Obituaries Related to "Conrad" from New York Times Archive
His Conrad’s Famous Bakery produced breads and a nine rum fruit cake that reminded West Indians of home. He fell victim to the novel coronavirus.
Mr. Conrad, known for tough guy roles, played a secret agent in a mid-1960s television series that transplanted James Bond-style plots into an Old West setting.
Discovered as a young tenor by Joan Sutherland, he went on to a career in Europe and overcame a throat injury from a mugging to return as a baritone.
As a 19-year-old University of Texas student in 1957, Ms. Conrad became the focus of attention when a state legislator objected to her casting in a mixed-race production of “Dido and Aeneas.”
Mr. Burns was a plain-spoken former livestock auctioneer who had a meteoric rise in politics that was sometimes overshadowed by derogatory comments he made.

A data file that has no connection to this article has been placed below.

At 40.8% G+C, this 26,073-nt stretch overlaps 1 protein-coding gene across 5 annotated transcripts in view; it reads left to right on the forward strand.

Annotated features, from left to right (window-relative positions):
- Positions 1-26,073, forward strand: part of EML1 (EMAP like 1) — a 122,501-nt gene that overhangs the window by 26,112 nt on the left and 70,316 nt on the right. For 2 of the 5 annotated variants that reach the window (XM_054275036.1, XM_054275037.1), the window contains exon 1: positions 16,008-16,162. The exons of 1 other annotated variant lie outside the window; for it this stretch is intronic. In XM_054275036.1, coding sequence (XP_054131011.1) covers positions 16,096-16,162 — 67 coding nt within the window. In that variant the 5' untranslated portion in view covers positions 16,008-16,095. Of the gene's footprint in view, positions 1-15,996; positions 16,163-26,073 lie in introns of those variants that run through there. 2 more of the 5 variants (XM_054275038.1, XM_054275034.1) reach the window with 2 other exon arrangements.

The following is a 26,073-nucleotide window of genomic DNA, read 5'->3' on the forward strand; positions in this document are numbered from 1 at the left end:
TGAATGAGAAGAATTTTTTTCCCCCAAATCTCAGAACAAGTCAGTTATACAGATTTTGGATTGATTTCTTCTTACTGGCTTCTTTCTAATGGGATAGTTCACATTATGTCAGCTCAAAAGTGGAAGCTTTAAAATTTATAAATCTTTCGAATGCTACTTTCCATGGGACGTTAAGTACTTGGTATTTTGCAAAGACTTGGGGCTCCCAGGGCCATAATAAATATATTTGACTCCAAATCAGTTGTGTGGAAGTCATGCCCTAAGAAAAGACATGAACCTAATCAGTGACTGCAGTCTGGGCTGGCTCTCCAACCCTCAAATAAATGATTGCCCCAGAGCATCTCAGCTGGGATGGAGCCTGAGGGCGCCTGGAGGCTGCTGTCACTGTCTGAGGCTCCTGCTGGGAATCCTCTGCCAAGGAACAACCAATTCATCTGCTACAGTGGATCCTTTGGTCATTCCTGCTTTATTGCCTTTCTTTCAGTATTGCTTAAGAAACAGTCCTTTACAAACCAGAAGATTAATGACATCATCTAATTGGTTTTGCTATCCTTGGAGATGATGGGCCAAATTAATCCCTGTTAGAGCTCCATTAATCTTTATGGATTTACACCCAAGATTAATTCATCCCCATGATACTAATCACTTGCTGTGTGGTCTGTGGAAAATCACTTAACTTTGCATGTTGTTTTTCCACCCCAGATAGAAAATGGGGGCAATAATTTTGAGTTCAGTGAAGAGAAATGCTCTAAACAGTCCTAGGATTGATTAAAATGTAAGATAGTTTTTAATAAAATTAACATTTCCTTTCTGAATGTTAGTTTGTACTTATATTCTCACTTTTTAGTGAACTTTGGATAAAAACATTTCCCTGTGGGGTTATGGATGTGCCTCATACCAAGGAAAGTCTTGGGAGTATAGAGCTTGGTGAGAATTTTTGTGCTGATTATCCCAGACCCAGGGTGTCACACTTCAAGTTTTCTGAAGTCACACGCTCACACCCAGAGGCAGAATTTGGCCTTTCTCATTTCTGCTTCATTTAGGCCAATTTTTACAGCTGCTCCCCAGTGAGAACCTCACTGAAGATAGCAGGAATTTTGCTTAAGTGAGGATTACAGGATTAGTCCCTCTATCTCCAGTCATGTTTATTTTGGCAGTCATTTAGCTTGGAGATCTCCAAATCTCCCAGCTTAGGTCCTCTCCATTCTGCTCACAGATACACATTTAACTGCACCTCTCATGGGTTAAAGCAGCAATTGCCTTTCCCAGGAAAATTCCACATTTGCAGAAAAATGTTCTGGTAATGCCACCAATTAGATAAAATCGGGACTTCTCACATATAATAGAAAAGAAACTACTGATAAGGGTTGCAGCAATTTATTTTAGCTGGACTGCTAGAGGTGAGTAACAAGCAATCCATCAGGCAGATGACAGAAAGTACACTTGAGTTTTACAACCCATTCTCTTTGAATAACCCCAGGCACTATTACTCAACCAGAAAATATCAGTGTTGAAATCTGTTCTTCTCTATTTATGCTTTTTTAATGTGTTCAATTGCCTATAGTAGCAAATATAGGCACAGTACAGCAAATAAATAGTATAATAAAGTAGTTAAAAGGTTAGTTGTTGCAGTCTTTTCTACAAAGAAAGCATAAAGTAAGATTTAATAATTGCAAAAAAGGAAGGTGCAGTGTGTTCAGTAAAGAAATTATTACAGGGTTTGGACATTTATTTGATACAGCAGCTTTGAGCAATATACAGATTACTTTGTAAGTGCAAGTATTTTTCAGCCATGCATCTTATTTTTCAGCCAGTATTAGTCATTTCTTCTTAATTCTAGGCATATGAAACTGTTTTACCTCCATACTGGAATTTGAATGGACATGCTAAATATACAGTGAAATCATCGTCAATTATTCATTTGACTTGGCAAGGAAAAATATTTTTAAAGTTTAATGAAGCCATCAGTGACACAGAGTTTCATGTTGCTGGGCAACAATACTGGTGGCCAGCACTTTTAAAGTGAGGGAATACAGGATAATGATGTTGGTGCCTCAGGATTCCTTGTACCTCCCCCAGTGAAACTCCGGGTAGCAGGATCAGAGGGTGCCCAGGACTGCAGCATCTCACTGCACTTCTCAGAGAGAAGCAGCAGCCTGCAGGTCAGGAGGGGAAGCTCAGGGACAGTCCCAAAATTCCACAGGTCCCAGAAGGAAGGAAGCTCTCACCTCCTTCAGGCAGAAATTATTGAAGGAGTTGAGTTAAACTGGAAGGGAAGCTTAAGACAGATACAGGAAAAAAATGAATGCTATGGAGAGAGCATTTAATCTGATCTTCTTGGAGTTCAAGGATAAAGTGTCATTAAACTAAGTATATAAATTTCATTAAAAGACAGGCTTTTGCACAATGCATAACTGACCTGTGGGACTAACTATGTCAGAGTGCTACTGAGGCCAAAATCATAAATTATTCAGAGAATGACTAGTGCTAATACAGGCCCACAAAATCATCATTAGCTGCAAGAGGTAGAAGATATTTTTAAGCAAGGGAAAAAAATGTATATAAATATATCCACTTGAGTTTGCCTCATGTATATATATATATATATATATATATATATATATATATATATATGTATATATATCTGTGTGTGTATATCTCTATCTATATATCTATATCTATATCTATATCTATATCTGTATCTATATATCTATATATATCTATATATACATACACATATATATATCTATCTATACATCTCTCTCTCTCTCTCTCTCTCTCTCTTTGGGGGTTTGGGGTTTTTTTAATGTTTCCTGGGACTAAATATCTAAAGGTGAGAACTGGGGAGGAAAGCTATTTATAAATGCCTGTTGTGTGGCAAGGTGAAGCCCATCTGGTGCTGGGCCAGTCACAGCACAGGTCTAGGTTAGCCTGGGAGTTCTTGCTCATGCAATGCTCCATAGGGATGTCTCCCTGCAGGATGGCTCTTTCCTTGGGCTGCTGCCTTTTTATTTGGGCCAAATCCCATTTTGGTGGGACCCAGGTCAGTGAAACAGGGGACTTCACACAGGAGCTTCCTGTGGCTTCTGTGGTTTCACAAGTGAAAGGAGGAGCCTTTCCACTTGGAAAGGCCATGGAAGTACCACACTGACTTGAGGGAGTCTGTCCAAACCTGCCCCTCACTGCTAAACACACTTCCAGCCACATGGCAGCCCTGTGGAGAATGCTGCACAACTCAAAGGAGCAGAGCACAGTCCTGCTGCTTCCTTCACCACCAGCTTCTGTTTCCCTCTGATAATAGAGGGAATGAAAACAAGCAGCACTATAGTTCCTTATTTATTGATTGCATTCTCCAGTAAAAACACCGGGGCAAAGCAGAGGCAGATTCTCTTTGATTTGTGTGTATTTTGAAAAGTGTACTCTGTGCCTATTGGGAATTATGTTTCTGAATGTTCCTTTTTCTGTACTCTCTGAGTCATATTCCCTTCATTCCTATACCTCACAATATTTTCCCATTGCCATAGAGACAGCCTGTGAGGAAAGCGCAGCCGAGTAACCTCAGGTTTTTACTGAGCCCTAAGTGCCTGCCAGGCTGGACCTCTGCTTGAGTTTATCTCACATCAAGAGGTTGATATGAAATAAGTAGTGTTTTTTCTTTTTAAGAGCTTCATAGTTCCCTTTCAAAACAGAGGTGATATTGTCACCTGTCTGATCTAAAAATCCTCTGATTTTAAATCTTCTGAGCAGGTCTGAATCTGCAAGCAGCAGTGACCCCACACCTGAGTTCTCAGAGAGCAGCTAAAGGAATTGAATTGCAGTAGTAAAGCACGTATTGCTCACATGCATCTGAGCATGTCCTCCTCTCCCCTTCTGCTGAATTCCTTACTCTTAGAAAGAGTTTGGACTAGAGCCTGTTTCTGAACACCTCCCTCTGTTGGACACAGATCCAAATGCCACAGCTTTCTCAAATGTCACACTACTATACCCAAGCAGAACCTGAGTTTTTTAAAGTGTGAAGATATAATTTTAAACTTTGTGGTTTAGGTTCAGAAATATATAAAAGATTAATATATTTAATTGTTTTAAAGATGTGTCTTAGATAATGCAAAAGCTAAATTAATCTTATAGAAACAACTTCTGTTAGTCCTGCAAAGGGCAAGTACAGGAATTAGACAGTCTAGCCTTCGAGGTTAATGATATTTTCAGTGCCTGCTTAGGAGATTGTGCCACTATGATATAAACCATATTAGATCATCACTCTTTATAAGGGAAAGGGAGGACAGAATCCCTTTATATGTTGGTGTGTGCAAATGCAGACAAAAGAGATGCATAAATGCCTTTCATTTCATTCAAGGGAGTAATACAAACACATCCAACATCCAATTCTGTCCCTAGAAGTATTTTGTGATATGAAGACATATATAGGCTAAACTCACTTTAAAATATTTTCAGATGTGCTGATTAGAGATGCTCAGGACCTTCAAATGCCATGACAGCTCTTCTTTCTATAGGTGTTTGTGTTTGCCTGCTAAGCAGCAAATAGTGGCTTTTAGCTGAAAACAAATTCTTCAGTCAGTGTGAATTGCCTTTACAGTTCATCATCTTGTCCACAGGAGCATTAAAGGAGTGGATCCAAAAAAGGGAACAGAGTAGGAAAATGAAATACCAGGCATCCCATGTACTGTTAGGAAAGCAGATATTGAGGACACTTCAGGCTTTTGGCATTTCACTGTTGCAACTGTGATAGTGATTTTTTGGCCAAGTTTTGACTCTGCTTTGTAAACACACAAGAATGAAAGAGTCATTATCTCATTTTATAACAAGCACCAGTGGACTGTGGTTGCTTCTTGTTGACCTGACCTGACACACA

Mr. Conrad’s first film, “The Flicker,” warned audiences it could induce epileptic seizures, but it was still shown at the New York Film Festival.
Dr. Gibbons conducted interviews and analyzed a mass of material for his multivolume work about the relationship between Congress and the executive branch during the Vietnam War.
Mr. Susa, the writer of five operas, showed wide range even while hewing to the classical.
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He first gained wide recognition for his work with John Coltrane. He went on to a fertile, prolific career, releasing dozens of albums as a leader.
She was largely unknown to the public when she was cast as what the American Film Institute called one of cinema’s most memorable villains.
He and his wife, Cathy Conn, had a Top 10 single with “Reach Out of the Darkness” as Friend & Lover in 1968. It’s still played today, but it was their only hit.